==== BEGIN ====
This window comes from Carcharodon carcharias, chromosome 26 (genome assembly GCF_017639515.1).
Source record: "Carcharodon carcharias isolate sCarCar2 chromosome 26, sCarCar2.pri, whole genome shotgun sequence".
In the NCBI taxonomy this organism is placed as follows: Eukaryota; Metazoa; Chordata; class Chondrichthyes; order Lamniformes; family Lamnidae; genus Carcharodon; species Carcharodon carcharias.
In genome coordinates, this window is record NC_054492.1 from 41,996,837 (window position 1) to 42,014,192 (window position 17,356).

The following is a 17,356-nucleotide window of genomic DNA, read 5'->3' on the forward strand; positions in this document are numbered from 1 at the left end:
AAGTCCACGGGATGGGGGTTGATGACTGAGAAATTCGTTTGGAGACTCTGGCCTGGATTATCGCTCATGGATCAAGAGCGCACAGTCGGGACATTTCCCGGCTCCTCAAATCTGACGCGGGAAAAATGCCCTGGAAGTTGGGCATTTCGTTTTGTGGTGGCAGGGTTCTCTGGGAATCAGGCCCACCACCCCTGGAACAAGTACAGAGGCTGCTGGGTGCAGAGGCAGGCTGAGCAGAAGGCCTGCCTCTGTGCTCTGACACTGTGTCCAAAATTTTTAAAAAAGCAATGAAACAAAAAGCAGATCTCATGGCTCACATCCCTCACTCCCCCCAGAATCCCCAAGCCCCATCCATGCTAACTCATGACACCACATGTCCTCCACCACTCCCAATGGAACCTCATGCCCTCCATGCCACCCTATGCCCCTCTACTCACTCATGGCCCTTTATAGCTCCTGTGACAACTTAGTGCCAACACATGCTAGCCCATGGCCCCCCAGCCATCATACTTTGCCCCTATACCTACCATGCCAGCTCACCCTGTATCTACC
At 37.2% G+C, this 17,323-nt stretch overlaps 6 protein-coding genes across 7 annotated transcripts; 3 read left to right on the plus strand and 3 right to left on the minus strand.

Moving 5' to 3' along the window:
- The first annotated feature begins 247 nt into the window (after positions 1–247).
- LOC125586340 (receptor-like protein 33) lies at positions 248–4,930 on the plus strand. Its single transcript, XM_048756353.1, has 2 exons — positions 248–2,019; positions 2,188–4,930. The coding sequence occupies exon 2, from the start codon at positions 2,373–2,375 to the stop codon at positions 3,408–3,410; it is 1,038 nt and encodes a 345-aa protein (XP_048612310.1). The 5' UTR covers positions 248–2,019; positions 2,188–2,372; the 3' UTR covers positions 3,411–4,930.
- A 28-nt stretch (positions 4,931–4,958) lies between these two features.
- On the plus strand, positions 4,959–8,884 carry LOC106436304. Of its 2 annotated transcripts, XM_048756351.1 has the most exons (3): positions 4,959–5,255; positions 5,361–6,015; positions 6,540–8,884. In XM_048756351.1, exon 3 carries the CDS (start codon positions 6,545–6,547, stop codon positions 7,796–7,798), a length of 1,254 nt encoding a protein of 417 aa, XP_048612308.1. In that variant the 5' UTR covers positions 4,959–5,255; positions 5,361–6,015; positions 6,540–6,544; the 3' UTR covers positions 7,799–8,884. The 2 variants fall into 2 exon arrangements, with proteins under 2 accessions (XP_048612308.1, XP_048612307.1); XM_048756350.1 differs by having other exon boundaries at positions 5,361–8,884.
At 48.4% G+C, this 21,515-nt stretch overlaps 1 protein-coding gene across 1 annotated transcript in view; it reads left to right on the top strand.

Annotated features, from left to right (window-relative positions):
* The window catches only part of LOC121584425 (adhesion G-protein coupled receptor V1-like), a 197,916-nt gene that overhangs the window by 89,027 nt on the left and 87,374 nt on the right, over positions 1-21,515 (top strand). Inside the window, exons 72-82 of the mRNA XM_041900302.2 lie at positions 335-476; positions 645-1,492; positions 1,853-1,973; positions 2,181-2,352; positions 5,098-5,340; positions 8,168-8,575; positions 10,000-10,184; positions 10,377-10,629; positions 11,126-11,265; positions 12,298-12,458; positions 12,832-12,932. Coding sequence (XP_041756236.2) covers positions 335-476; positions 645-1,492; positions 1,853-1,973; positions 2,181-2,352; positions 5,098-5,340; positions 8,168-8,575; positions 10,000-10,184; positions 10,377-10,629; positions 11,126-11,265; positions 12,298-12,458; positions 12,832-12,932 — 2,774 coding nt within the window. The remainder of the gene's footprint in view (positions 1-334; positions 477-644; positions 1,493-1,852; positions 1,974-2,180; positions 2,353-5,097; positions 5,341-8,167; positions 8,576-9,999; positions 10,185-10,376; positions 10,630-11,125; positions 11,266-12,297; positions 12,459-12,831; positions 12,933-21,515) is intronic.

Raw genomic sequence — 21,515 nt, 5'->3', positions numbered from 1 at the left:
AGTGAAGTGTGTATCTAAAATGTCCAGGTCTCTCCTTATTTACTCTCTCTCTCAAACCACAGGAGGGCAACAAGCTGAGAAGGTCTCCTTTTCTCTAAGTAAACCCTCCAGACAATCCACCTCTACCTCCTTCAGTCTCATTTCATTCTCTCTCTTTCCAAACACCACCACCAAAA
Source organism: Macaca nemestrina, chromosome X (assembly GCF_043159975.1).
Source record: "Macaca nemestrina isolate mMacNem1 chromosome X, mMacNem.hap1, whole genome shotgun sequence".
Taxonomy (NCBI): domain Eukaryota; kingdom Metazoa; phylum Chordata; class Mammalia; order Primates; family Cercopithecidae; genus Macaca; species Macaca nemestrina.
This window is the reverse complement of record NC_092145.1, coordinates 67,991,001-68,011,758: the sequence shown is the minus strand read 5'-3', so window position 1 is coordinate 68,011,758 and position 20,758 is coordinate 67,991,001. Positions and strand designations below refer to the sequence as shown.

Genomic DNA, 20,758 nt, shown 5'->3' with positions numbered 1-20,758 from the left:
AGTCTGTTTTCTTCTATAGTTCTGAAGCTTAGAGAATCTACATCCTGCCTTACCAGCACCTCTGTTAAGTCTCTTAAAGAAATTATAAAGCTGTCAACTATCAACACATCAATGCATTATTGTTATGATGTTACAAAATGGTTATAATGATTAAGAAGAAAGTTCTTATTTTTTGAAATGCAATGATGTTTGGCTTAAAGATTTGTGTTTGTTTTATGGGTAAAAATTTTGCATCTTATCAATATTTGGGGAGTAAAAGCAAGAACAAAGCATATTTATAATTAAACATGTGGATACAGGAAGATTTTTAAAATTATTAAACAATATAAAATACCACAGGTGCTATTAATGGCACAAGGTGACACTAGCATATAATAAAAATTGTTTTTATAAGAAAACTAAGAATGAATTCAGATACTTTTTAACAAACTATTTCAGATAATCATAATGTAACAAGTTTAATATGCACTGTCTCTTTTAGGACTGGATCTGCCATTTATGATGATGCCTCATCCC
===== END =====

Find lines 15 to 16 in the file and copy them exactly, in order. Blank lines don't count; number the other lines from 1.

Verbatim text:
* The window catches only part of LOC121584425 (adhesion G-protein coupled receptor V1-like), a 197,916-nt gene that overhangs the window by 89,027 nt on the left and 87,374 nt on the right, over positions 1-21,515 (top strand). Inside the window, exons 72-82 of the mRNA XM_041900302.2 lie at positions 335-476; positions 645-1,492; positions 1,853-1,973; positions 2,181-2,352; positions 5,098-5,340; positions 8,168-8,575; positions 10,000-10,184; positions 10,377-10,629; positions 11,126-11,265; positions 12,298-12,458; positions 12,832-12,932. Coding sequence (XP_041756236.2) covers positions 335-476; positions 645-1,492; positions 1,853-1,973; positions 2,181-2,352; positions 5,098-5,340; positions 8,168-8,575; positions 10,000-10,184; positions 10,377-10,629; positions 11,126-11,265; positions 12,298-12,458; positions 12,832-12,932 — 2,774 coding nt within the window. The remainder of the gene's footprint in view (positions 1-334; positions 477-644; positions 1,493-1,852; positions 1,974-2,180; positions 2,353-5,097; positions 5,341-8,167; positions 8,576-9,999; positions 10,185-10,376; positions 10,630-11,125; positions 11,266-12,297; positions 12,459-12,831; positions 12,933-21,515) is intronic.

Raw genomic sequence — 21,515 nt, 5'->3', positions numbered from 1 at the left: